Maybe the most devastating thing about “The Father” is that what it depicts is really a best-case scenario for someone with a memory disorder.
Andre (Craig Johnson) is loved, comfortable and well cared-for but, as this unsettling play makes clear, his life is a kind of cage. Billed as a “tragic farce,” Gremlin Theatre’s “The Father” plays like an absurdist comedy in its opening scene, which finds Andre and daughter Anne (Miriam Schwartz) bickering affectionately in a conversation that begins to reveal the difficulties Andre is having while also planting a few mysteries.
Why is Anne put off by mentions of her sister? What will become of Andre if Anne leaves Paris to move to London? Trying to hold onto my optimism, I even briefly wondered: Is it possible Andre is fine and the other characters are gaslighting him?
Spoiler alert: He’s not and they aren’t. After that opening, everything resets in each succeeding scene. Rooms gets rearranged, new characters are introduced (not always played by the same actors) and, perhaps as a visual metaphor for Andre’s brain, the stage gradually empties of furniture.
French playwright Florian Zeller, whose script was adapted by Christopher Hampton (“Les Liaisons Dangereuses”), allies the audience with Andre, making us as disoriented and scared as him, and even planting a clue to appreciating the play: “I like taking people by surprise,” the usually mild Andre says after he suddenly turns nasty. “It’s a special brand of humor.”
The acting in “The Father” also wants to keep us on edge. Ellen Fenster has directed Johnson to behave as if he’s in a different play than everybody else — his a light comedy and theirs a drama of despair.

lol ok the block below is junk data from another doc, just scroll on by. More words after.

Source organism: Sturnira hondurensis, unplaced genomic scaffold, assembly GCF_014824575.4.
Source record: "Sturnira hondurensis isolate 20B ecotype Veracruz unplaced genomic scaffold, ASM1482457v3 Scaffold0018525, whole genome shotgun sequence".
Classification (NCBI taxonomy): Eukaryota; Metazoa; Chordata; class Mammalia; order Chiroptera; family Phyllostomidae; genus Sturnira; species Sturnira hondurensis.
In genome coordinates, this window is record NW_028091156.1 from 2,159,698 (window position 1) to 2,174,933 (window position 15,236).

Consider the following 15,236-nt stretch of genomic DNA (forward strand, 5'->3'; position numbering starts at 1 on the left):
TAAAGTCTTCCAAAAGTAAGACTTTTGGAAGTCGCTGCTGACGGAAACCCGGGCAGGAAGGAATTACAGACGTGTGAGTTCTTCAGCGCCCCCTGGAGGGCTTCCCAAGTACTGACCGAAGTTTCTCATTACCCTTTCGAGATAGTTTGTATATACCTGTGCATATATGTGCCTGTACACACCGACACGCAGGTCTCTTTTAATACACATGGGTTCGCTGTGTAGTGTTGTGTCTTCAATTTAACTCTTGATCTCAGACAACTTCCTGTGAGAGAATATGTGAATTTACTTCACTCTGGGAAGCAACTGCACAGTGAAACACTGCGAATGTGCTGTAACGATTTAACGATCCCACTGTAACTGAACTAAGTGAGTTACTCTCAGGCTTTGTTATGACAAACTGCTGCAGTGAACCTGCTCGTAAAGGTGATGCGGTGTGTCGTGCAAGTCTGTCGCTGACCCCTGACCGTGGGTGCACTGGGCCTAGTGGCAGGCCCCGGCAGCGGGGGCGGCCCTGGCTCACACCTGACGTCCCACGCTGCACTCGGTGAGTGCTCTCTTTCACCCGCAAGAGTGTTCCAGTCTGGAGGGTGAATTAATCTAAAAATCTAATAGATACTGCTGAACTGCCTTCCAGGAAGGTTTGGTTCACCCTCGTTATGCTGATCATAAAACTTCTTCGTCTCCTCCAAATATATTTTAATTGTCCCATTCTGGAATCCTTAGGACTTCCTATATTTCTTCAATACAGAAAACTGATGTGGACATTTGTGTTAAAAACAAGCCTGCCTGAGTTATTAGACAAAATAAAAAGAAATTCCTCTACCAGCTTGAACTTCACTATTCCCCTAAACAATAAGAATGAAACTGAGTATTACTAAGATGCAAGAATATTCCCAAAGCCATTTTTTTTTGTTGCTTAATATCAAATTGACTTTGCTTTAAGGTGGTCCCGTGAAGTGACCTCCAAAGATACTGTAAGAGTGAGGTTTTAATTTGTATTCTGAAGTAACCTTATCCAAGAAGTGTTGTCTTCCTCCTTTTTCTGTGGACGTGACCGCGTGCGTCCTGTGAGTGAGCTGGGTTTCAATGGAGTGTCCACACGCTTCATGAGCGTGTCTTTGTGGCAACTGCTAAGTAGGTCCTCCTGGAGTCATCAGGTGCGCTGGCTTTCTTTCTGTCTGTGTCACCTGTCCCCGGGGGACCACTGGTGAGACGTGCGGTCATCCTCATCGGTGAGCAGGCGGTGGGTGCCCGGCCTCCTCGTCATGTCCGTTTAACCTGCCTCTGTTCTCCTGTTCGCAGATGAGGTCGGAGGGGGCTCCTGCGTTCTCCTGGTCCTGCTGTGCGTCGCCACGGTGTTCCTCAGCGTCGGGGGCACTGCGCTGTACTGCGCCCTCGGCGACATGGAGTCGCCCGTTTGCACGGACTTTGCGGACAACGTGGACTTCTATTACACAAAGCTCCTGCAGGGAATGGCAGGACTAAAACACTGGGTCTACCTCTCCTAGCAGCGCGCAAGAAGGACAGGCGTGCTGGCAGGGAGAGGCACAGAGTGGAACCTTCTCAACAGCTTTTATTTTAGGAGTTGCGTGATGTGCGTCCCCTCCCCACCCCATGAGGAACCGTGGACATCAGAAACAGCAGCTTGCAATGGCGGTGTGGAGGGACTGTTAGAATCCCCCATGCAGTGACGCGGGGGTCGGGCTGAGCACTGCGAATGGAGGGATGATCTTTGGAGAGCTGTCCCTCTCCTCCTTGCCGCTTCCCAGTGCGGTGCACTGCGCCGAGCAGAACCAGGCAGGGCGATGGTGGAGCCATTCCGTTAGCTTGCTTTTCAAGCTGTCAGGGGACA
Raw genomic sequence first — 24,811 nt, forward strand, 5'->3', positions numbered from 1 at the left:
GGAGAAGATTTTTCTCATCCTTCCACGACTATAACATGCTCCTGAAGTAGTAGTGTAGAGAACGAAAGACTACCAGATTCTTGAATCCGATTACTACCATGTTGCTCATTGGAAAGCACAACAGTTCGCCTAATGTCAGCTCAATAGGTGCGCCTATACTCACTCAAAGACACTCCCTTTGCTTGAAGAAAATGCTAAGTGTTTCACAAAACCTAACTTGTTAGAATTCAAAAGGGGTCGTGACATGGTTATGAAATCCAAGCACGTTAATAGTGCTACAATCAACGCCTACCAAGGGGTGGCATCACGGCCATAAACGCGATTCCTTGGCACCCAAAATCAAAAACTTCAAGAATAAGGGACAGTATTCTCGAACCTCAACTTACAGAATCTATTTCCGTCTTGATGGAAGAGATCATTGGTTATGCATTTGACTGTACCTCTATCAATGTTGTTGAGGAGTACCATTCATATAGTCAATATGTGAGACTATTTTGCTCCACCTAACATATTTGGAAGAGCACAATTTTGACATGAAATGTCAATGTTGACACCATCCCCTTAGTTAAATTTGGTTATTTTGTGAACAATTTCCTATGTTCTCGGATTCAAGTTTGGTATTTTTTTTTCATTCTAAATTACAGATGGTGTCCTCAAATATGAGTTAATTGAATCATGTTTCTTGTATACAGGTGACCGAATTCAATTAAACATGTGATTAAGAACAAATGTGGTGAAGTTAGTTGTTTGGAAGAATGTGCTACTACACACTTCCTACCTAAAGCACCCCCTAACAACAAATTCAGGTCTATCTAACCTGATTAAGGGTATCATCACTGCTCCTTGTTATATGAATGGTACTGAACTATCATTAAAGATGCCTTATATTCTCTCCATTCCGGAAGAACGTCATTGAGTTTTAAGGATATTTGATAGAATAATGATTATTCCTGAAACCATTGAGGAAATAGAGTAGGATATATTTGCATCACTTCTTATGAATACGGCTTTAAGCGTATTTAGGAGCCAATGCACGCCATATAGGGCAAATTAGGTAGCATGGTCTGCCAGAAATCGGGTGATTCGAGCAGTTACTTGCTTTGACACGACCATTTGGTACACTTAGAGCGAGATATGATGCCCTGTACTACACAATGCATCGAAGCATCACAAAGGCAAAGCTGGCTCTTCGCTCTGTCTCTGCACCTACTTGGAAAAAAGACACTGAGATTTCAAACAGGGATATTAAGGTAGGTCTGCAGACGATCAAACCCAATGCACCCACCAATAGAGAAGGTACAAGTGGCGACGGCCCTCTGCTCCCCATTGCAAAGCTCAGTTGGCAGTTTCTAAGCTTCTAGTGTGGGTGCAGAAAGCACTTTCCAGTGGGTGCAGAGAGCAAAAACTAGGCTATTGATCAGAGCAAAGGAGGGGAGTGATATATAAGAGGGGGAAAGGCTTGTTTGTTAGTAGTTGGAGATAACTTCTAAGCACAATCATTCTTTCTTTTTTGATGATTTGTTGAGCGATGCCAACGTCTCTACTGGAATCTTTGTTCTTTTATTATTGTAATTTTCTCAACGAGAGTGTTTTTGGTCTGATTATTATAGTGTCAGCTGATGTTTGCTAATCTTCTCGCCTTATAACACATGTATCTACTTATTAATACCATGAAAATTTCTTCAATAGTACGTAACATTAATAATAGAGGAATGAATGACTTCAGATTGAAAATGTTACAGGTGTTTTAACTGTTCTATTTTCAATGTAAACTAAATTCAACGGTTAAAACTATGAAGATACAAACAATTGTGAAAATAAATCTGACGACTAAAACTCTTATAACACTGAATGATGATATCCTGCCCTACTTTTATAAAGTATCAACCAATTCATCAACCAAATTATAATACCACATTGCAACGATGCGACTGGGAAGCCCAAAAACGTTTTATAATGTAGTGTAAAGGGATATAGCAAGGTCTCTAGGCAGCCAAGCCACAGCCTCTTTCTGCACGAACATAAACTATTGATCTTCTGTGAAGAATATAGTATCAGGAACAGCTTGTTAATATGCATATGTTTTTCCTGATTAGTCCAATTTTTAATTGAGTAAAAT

“I didn’t even know I could tap-dance,” Johnson’s Andre says with guileless delight, a sad/sweet peak in a beautifully modulated performance that builds in increments to the finale we know must be coming, given Andre’s vicious disease.
Andre is either unaware of what’s happening or in denial about it, but Anne functions as the audience’s eyes. Through Schwartz’s empathetic and detailed performance, every moment feels connected to what comes before and after it, and we appreciate what is being lost as Andre’s light dims.
“The Father” is a polished and surprisingly entertaining production of a play that’s not great. The resets effectively bring us into Andre’s brain but they begin to seem gimmicky because Zeller doesn’t play fair: While the play takes Andre’s point of view, sometimes we’re shown scenes to which he’s not privy.
The dialogue doesn’t always ring true, either. What loving daughter would ask a man suffering from memory loss, “Don’t you remember?”
He doesn’t, of course, and that’s both the tragedy and farce in this compelling, if uneven, play.